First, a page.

• Investing in federal aid programs:  There is discussion about limiting the total lifetime amount students can borrow (Federal Direct Graduate PLUS and Federal Perkins Loans) which would cripple the ability of professional students who rely on these programs for living expenses to attend school. This would create disincentives for advancement of education;
  • Addressing regulatory burdens impacting osteopathic medical schools: This includes state authorization requirements for out-of-state clinical rotation sites and how Congress can help address these regulatory hurdles.

Rink and Thompson were joined in Atlanta by GA-PCOM chief campus officer Bryan Ginn, GOMA executive director Holly A. Huddleston; GA-PCOM clinical coordinator and associate professor Michael Sampson, DO; GOMA President Karen Turner, DO; Richard Chase, DO and GA-PCOM associate professor Murray R. Berkowitz, DO. The group was also able to meet with Governor Nathan Deal during the event.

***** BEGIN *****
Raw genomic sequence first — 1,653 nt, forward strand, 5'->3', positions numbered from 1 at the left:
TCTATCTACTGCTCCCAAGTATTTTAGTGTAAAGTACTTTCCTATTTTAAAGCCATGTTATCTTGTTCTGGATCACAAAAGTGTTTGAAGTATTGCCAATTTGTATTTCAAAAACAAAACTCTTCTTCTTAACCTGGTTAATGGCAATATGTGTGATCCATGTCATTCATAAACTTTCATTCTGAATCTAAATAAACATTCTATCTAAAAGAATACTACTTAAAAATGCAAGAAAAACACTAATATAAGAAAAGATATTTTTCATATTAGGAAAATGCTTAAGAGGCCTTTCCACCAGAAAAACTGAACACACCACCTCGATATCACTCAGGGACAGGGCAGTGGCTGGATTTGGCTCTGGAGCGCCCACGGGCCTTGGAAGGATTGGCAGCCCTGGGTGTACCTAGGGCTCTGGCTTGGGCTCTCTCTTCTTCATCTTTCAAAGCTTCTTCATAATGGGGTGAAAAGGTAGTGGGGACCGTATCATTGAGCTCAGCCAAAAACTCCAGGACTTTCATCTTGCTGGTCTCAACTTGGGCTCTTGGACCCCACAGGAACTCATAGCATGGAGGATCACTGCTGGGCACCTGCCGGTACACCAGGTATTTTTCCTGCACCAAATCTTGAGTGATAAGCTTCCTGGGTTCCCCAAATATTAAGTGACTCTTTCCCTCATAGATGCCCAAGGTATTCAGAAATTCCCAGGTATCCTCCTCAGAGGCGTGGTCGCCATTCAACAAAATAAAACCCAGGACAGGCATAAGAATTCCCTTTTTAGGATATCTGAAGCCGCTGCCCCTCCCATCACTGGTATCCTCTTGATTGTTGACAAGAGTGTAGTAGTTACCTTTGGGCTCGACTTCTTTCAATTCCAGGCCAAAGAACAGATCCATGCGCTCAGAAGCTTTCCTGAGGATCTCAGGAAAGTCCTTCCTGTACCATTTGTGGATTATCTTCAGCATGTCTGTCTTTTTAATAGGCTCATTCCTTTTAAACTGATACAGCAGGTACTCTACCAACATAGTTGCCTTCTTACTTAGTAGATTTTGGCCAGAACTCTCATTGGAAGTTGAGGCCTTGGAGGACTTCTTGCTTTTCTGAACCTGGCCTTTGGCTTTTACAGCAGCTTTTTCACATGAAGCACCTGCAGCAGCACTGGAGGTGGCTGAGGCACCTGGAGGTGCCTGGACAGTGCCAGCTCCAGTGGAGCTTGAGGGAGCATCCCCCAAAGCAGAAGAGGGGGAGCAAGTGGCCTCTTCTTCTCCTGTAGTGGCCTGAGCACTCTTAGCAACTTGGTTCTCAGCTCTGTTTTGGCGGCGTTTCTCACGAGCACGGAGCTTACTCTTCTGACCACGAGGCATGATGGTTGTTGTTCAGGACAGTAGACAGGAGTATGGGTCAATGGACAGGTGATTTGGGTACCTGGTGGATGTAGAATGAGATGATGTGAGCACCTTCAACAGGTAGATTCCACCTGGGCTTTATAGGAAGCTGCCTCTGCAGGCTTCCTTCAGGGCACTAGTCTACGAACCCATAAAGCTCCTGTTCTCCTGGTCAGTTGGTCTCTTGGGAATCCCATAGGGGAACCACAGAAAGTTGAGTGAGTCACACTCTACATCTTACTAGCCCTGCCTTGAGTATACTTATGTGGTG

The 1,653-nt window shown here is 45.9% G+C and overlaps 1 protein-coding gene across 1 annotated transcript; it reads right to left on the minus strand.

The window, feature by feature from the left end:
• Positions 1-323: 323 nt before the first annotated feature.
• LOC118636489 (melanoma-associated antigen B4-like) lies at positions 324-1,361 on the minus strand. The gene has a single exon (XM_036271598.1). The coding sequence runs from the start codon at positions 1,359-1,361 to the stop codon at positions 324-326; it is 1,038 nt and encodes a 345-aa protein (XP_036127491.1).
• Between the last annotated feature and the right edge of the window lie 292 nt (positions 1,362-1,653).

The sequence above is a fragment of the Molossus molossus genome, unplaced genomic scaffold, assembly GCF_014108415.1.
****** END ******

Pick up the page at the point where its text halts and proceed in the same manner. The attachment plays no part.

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About GA-PCOM

Georgia Campus – Philadelphia College of Osteopathic Medicine (GA-PCOM) is a private, not-for-profit branch campus of the fully accredited Philadelphia College of Osteopathic Medicine, a multi-program institution of educational excellence founded in 1899. GA-PCOM offers the doctor of osteopathic medicine degree, the doctor of pharmacy degree, as well as graduate degrees in biomedical sciences and physician assistant studies. The campus, located in Suwanee, Georgia, is also home to the Georgia Osteopathic Care Center, an osteopathic manipulative medicine clinic, which is open to the public by appointment. For more information, visit www.pcom.edu or call 678-225-7500.

 

 
For more information, contact:

Barbara Myers
Public Relations Manager
Email: BarbaraMy@pcom.edu
Office: 678-225-7532 | Cell: 770-309-0613